After tense win, Penn preps for William & Mary


After tense win, Penn preps for William & Mary

As his Penn football teammates rushed to the back of the end zone to mob Kyle Wilcox, David Park remained in a crouching position on the sideline, exhausted, immobile, deeply emotional.

The Quakers had just won the longest game in the 138-year history of the program, beating Dartmouth, 37-31, in four overtimes at Franklin Field on Saturday. And Park was a huge reason why, scoring a second-quarter defensive touchdown and blocking a chip-shot field goal in the final seconds of regulation to send the game to OT.

It was quite the remarkable performance for the Quakers’ senior linebacker, who lived in South Korea until he was 12 and had never even heard of football until middle school, when he first strapped on the pads and “didn’t know any rules and got like four penalties a game.”

Less than a decade later, Park made the most memorable play in one of Penn’s most memorable games in recent history. But before he could celebrate, he had to catch his breath and stop cramping.

“I was just on my knees,” Park said. “I was so tired. It was very emotional for us.”

Wilcox felt the same way at the end of the four-overtime marathon. And his journey into Penn lore was equally improbable. Wilcox, who was a defensive back last season, wasn’t even on the team’s running back depth chart when Saturday’s game began but, because of injuries, assumed the role of primary ball carrier late in the fourth quarter and into overtime.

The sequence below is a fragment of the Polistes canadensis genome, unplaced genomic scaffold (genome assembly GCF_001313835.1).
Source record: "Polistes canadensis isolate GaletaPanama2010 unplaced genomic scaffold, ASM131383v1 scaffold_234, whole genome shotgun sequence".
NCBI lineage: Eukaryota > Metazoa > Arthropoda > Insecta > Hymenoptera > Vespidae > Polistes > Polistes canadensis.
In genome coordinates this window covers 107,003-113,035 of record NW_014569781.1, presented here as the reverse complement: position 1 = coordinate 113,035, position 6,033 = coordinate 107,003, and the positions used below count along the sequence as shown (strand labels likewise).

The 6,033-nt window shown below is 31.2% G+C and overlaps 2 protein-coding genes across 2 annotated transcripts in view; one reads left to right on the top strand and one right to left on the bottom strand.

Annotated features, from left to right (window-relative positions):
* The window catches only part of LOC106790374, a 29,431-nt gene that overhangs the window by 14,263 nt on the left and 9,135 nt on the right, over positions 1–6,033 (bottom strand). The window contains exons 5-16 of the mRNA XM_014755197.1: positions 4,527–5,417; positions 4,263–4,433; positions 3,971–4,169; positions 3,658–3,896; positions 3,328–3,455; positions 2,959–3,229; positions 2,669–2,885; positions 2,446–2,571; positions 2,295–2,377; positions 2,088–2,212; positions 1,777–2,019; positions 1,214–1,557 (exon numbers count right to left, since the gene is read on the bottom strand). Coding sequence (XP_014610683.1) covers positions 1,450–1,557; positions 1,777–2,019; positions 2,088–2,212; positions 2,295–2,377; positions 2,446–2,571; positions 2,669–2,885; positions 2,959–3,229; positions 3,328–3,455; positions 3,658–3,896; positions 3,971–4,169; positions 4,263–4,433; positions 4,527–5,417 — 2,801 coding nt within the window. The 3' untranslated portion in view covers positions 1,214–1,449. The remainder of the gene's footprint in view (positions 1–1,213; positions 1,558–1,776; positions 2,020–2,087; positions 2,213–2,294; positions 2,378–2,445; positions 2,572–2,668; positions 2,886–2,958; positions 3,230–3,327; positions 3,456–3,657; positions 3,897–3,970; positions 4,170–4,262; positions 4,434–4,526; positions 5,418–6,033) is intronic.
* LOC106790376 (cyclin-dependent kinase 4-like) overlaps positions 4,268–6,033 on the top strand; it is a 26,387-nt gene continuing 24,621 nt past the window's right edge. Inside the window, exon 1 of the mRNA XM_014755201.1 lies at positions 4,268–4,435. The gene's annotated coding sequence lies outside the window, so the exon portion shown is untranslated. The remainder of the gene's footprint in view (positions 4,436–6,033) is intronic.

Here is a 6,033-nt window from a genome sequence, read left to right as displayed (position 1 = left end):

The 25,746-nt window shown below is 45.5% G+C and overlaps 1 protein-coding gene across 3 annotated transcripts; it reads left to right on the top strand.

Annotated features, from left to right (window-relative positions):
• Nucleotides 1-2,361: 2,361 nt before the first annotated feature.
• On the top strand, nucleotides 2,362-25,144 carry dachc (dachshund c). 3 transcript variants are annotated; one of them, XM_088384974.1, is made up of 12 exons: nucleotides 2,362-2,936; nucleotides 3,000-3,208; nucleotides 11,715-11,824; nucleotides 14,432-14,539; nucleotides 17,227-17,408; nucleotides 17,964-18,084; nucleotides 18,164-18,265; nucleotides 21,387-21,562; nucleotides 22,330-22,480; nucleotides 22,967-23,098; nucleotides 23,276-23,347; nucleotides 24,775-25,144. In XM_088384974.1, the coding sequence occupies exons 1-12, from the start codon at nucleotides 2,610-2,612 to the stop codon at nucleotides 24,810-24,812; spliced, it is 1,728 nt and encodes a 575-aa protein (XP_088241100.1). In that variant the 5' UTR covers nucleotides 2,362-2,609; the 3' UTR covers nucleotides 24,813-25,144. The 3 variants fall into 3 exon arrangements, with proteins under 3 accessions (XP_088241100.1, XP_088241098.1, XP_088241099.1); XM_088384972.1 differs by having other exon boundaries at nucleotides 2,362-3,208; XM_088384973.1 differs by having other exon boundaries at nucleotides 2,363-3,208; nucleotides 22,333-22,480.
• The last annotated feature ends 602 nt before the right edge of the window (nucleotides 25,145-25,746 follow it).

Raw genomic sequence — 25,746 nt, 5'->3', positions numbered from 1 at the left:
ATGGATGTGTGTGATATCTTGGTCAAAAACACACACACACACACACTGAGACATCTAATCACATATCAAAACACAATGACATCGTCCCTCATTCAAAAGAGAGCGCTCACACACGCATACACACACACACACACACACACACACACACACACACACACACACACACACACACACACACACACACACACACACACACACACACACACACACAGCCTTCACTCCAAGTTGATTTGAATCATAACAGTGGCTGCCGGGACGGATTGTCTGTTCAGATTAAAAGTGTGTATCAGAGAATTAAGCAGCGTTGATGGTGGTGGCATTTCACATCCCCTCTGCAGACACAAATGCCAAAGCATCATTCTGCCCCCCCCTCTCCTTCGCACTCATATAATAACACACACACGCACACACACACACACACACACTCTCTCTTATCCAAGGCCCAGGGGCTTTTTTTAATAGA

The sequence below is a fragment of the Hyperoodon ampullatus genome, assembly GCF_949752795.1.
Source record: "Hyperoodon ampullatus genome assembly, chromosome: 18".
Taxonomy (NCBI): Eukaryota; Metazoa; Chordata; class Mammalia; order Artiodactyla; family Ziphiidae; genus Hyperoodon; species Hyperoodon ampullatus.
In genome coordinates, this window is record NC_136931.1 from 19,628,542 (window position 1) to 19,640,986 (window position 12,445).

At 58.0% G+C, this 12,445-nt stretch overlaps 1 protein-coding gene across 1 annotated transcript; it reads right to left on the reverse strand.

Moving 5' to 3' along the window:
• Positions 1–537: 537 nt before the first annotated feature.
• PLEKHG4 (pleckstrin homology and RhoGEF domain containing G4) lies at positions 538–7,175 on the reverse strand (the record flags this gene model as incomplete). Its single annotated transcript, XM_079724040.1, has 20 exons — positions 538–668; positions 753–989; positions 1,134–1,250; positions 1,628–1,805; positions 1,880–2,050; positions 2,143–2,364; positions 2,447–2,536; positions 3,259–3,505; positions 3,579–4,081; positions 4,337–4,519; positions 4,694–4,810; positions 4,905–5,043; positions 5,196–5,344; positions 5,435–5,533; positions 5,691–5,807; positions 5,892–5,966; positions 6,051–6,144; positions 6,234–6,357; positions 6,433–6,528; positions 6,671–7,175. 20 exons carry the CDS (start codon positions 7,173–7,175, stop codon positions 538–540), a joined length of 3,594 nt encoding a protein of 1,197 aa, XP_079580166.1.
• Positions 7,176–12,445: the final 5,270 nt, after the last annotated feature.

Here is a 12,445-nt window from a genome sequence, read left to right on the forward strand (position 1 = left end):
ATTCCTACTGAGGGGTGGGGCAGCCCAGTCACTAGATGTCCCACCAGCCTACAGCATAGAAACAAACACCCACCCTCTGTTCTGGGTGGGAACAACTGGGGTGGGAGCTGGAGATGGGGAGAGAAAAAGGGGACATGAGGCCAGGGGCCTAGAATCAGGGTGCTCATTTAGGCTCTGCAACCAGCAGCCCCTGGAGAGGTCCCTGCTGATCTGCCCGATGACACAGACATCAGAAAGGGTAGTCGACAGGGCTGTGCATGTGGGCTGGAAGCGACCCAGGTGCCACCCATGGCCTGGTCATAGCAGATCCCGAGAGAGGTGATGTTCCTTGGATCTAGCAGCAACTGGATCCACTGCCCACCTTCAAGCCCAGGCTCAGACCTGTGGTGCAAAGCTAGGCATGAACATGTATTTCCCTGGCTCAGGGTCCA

And after Dartmouth failed to score during its possession to start the fourth overtime, Wilcox ended the Ivy League opener when he bounced to the right sideline and ran into the end zone from 20 yards out.

But as his teammates celebrated, he could only think of one thing.

“I really wanted water,” Wilcox laughed. “I don’t think I ever got so many carries in such a short time period in my life. It was very hard to get water.”

Such was the scene in the exuberant moments after Penn’s dramatic victory for Park, Wilcox and the rest of the overjoyed yet overtired players. And the mood’s been just as good at Franklin Field this week, even if head coach Al Bagnoli has scaled things back in practice so the Quakers can deal with the achy muscles that came along with playing the longest game in program history.